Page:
A sea of umbrellas and protest signs filled Falls Park in the cold rain as Greenville joined hundreds of thousands across the world Saturday who organized under the banner of women's rights, one day after the inauguration of President Donald Trump.
The event — a sister rally to the main Women's March on Washington that sparked thousands more marching on major cities in Europe, Australia, Africa, Asia and North and South America — was billed as a non-partisan gathering.
But the messages that echoed throughout the presidential campaign opposite Trump's statements and policies were made clear in Greenville's signature venue, both in words from speakers and in protest signs.
"Keep your tiny hands off my healthcare." "Mind your own uterus." "Girls just want to have FUNdamental rights."
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The themes spilled over into concerns over racial equality, gay rights, immigration policies, cuts in education spending, military build-up and other issues not specifically related to women's issues.
The participants, mostly women but also a significant number of men, filled the Falls Park amphitheater entirely and lined the steps and ledges above and along Furman College Way and part of the Liberty Bridge.
Event organizer Michelle Gardner said the group estimates about 2,000 people attended the two-hour rally at its peak.
"We were all so proud of our fellow Greenvillians for coming out on such a nasty day and supporting us," Gardner said. "It was a huge success, and we made about 2,000 new friends."
Police were on hand to provide security, but no major disruptions were present. There was no noticeable counter-protest, and the crowd dispersed peacefully.
The Falls Park rally wasn't the only event in the Upstate. About 500 people participated in a march in Clemson, walking from Littlejohn Community Center down State 93 to the Strom Thurmond Institute theater on campus. The events joined other marches in Columbia, Charleston and Asheville.
Greenville rally 'is about bringing people together'
In Greenville, speakers included religious leaders and minority and gay rights activists, along with members of the crowd who were invited after formal speeches to speak on the microphone.
Greenville City Councilwoman Lillian Brock Flemming was a featured speaker and spoke about the local struggles she and others endured 50-plus years ago during the Civil Rights movement.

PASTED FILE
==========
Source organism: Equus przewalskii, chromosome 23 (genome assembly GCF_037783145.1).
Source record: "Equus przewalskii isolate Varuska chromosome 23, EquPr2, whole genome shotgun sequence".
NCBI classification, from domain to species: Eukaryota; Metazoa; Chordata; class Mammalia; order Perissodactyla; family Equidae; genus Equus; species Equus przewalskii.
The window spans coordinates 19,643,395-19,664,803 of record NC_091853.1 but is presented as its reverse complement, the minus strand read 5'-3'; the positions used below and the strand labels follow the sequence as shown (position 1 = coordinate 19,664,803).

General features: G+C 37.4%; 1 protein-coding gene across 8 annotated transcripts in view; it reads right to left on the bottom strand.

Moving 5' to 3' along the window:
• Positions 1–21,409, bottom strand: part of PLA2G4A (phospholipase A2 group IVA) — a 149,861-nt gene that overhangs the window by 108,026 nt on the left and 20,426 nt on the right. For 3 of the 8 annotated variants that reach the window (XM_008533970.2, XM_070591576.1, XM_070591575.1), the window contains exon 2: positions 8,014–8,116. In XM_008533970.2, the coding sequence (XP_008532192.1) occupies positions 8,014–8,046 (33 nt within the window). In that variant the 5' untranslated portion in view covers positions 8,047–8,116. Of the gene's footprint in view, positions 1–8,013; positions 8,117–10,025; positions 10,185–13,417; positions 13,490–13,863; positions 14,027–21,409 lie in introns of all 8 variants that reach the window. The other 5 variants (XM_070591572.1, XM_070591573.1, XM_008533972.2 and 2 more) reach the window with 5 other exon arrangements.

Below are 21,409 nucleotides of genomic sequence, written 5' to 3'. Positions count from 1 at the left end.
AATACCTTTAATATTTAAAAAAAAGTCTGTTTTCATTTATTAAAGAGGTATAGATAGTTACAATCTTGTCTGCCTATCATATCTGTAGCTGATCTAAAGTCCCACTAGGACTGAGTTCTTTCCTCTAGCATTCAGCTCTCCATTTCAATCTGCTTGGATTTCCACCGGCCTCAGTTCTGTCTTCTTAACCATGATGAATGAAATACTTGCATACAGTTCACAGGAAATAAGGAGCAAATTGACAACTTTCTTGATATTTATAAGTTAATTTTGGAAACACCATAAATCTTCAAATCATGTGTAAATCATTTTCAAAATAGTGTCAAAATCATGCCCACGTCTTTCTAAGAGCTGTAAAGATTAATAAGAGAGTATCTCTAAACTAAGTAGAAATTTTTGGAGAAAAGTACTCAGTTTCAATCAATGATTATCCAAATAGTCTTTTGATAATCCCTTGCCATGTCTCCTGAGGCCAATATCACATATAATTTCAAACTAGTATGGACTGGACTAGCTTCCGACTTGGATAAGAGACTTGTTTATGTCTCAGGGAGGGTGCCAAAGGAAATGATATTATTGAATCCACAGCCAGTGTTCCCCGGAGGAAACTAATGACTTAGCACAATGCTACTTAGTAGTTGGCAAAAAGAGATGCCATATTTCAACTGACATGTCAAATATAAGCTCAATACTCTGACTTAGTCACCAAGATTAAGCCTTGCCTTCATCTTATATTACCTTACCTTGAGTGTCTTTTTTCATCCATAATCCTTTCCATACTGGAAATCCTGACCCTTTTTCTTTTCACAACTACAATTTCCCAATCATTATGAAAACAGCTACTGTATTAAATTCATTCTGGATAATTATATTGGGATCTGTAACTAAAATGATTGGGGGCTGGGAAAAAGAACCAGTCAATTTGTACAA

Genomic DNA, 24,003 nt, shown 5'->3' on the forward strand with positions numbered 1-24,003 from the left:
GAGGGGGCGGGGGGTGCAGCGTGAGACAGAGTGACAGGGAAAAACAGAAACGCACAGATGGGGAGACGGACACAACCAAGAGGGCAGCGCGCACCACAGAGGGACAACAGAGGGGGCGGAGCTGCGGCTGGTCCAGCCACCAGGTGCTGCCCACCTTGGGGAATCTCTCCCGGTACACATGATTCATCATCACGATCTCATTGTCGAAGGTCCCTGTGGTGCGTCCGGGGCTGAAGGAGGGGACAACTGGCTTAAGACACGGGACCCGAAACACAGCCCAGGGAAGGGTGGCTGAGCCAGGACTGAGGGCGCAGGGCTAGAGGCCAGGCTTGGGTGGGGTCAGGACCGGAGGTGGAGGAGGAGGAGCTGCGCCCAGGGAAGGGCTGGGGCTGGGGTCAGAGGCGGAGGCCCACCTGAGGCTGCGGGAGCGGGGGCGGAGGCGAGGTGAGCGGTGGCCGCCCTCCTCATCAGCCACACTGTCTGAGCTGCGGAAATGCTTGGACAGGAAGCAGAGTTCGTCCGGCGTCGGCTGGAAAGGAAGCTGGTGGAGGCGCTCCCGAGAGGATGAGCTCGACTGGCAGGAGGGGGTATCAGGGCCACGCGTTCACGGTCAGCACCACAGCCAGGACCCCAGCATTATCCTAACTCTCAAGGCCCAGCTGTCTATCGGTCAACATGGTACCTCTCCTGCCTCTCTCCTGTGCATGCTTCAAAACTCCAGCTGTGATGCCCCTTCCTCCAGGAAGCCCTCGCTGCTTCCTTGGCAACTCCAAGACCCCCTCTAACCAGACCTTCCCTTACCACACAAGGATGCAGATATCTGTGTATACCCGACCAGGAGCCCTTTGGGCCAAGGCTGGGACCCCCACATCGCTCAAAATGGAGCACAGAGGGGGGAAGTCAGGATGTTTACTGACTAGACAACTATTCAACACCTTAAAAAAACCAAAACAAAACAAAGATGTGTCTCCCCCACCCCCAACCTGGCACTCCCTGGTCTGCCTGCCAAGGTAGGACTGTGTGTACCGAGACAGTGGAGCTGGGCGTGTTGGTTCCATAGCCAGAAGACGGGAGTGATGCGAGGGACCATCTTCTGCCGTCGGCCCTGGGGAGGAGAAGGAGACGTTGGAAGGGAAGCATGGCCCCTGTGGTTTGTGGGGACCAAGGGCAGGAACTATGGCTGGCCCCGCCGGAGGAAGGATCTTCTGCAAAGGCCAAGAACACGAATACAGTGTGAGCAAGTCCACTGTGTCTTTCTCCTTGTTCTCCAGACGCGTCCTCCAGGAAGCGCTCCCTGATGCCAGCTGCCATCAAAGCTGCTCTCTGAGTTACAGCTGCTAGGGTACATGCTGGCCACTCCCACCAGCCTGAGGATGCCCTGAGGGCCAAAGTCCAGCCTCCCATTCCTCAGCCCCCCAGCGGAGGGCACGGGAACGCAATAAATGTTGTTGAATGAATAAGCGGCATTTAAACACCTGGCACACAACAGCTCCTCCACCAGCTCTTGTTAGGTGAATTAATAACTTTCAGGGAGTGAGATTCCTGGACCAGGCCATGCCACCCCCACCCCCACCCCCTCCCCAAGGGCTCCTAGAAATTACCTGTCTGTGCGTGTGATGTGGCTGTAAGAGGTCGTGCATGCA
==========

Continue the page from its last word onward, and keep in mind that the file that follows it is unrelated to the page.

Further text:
“I never thought that 50 years later I’d be still out here trying to fight for the same rights," Flemming said. "It's 2017, and it looks the same to me. I'm here to ask you to be reminded of what used to be, but remember — we ain't going back."
On the Liberty Bridge, Michael Channing and Connie McCollum of Greenville pushed a stroller with their 14-month-old daughter inside, behind a sheet of plastic to protect her from the rain.
McCollum held a sign that read "Not my daughter's president."
McCollum said that she is concerned that the president's comments during the campaign regarding women — particularly a video capturing him commenting about crudely grabbing a a woman and then dismissing the remarks as "locker room talk" — will cause a negative shift in rape culture.
"That really scares me," she said. "Hopefully, by the time my daughter starts school and she's not under my wing, this will all be over."
McCollum's husband said that the turnout in the rain and cold showed how passionate a minority voice in the Upstate can be.
"For women to come out and know that other people will stand with them, that's comforting for a lot of people," Channing said. "This kind of gives me hope for Greenville."
Aja Wright, a Greenville native, attended the rally with two friends and said she hopes the event can be a "jump-start for great things."
"I love the support, especially in the city of Greenville," she said. "I just felt like I had to do this. It's very good to see all walks of life come together."
The Women's March Facebook page for Greenville on Saturday evening showed 1,800 people as registering having attended the rally. The venue had originally been the ONE City Plaza before so many people indicated on the page that they would attend.
With the interest level, Gardner said the group has created another page — Upstate Coalition for Equality — to build momentum from the Falls Park event. The page had nearly 1,000 members on Saturday evening.
Mike Ellis of the Anderson Independent-Mail contributed